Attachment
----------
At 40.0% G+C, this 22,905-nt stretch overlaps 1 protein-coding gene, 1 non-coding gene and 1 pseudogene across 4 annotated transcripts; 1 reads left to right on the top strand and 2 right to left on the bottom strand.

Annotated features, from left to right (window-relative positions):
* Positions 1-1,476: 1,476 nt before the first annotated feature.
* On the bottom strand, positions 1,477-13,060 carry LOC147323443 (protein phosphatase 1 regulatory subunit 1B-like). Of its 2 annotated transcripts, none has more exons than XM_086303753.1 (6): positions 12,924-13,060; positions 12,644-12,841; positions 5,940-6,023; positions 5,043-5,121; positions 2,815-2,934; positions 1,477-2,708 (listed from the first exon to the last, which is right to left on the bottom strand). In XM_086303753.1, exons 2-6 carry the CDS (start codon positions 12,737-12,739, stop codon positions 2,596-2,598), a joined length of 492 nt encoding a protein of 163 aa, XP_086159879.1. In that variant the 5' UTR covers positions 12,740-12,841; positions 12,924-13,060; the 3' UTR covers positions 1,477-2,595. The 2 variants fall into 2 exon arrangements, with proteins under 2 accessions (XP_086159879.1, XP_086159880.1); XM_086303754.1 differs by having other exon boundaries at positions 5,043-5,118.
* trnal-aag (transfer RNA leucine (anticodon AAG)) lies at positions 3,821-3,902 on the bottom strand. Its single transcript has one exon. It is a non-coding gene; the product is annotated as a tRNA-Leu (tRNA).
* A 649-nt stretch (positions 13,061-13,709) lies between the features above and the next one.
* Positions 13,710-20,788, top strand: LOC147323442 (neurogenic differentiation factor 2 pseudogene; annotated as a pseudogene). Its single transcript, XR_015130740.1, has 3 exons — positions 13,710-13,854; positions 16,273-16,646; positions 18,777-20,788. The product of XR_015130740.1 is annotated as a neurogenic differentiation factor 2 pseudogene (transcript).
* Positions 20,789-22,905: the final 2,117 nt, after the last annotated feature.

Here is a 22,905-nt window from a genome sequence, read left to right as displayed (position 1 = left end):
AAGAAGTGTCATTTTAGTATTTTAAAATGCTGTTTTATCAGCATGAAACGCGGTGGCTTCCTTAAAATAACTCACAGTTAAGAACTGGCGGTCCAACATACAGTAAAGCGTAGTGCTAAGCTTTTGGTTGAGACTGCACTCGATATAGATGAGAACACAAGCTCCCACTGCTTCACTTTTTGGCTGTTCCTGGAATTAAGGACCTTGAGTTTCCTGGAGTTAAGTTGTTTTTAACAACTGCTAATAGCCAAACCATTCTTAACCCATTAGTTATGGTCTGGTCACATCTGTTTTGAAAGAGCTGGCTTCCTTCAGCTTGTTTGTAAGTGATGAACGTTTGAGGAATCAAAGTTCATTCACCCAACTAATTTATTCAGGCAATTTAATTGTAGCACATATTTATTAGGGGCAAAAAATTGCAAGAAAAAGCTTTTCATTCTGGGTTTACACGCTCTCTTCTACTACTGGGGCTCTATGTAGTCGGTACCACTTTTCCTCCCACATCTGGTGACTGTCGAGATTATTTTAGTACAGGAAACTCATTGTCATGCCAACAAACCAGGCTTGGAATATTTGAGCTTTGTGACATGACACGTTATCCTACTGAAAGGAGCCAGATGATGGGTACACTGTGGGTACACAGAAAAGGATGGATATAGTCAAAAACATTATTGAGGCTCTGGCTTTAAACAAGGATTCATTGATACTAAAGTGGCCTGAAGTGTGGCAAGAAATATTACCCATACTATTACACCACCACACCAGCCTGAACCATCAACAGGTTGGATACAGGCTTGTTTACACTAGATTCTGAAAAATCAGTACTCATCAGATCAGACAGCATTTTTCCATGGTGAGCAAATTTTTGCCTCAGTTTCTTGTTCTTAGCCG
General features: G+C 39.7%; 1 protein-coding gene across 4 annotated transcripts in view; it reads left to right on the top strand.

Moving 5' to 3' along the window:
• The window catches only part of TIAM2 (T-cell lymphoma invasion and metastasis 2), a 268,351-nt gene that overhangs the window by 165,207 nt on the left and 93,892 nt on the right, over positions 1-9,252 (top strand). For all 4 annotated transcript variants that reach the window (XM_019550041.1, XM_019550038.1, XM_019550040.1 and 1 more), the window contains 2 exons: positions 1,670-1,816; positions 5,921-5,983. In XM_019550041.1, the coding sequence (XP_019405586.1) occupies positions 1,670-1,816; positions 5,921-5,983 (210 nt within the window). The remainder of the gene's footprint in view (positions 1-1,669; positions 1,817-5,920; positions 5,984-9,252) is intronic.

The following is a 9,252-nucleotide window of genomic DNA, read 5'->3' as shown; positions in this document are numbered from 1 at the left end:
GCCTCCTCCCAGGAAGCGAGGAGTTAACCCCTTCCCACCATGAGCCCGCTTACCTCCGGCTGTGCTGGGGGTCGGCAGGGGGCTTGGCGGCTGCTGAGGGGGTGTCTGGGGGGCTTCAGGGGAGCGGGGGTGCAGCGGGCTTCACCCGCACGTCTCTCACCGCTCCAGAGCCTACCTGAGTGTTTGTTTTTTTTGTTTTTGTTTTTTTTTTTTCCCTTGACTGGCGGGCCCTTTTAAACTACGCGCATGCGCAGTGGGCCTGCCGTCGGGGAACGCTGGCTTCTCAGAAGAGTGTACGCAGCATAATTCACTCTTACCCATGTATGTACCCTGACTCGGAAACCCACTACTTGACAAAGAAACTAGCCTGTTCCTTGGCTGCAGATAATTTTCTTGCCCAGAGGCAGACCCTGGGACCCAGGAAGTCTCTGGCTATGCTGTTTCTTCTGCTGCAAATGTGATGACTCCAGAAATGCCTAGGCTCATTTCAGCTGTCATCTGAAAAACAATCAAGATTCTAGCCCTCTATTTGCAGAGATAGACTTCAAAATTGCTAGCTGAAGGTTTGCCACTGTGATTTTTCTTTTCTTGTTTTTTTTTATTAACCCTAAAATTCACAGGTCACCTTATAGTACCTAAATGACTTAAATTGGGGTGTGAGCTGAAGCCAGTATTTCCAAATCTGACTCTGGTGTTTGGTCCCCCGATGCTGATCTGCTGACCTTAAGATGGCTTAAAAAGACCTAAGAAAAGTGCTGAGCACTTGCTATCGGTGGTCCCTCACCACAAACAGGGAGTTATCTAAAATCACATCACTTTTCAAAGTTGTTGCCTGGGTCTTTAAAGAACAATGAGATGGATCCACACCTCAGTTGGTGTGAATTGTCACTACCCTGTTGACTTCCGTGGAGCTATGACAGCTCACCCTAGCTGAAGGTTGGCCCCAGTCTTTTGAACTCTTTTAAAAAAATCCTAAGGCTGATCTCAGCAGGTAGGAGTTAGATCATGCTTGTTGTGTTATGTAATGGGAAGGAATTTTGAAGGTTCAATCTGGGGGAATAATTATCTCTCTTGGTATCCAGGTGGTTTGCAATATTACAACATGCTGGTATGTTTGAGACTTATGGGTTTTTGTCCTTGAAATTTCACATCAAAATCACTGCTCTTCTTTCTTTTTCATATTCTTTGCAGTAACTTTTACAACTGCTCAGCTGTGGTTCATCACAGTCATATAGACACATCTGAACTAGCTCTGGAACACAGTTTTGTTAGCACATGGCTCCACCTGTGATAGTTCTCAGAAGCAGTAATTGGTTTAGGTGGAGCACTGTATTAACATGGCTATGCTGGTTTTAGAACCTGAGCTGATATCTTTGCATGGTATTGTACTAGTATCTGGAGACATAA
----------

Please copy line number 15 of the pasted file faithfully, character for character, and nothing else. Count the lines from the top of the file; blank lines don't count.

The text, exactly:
GCCTCCTCCCAGGAAGCGAGGAGTTAACCCCTTCCCACCATGAGCCCGCTTACCTCCGGCTGTGCTGGGGGTCGGCAGGGGGCTTGGCGGCTGCTGAGGGGGTGTCTGGGGGGCTTCAGGGGAGCGGGGGTGCAGCGGGCTTCACCCGCACGTCTCTCACCGCTCCAGAGCCTACCTGAGTGTTTGTTTTTTTTGTTTTTGTTTTTTTTTTTTCCCTTGACTGGCGGGCCCTTTTAAACTACGCGCATGCGCAGTGGGCCTGCCGTCGGGGAACGCTGGCTTCTCAGAAGAGTGTACGCAGCATAATTCACTCTTACCCATGTATGTACCCTGACTCGGAAACCCACTACTTGACAAAGAAACTAGCCTGTTCCTTGGCTGCAGATAATTTTCTTGCCCAGAGGCAGACCCTGGGACCCAGGAAGTCTCTGGCTATGCTGTTTCTTCTGCTGCAAATGTGATGACTCCAGAAATGCCTAGGCTCATTTCAGCTGTCATCTGAAAAACAATCAAGATTCTAGCCCTCTATTTGCAGAGATAGACTTCAAAATTGCTAGCTGAAGGTTTGCCACTGTGATTTTTCTTTTCTTGTTTTTTTTTATTAACCCTAAAATTCACAGGTCACCTTATAGTACCTAAATGACTTAAATTGGGGTGTGAGCTGAAGCCAGTATTTCCAAATCTGACTCTGGTGTTTGGTCCCCCGATGCTGATCTGCTGACCTTAAGATGGCTTAAAAAGACCTAAGAAAAGTGCTGAGCACTTGCTATCGGTGGTCCCTCACCACAAACAGGGAGTTATCTAAAATCACATCACTTTTCAAAGTTGTTGCCTGGGTCTTTAAAGAACAATGAGATGGATCCACACCTCAGTTGGTGTGAATTGTCACTACCCTGTTGACTTCCGTGGAGCTATGACAGCTCACCCTAGCTGAAGGTTGGCCCCAGTCTTTTGAACTCTTTTAAAAAAATCCTAAGGCTGATCTCAGCAGGTAGGAGTTAGATCATGCTTGTTGTGTTATGTAATGGGAAGGAATTTTGAAGGTTCAATCTGGGGGAATAATTATCTCTCTTGGTATCCAGGTGGTTTGCAATATTACAACATGCTGGTATGTTTGAGACTTATGGGTTTTTGTCCTTGAAATTTCACATCAAAATCACTGCTCTTCTTTCTTTTTCATATTCTTTGCAGTAACTTTTACAACTGCTCAGCTGTGGTTCATCACAGTCATATAGACACATCTGAACTAGCTCTGGAACACAGTTTTGTTAGCACATGGCTCCACCTGTGATAGTTCTCAGAAGCAGTAATTGGTTTAGGTGGAGCACTGTATTAACATGGCTATGCTGGTTTTAGAACCTGAGCTGATATCTTTGCATGGTATTGTACTAGTATCTGGAGACATAA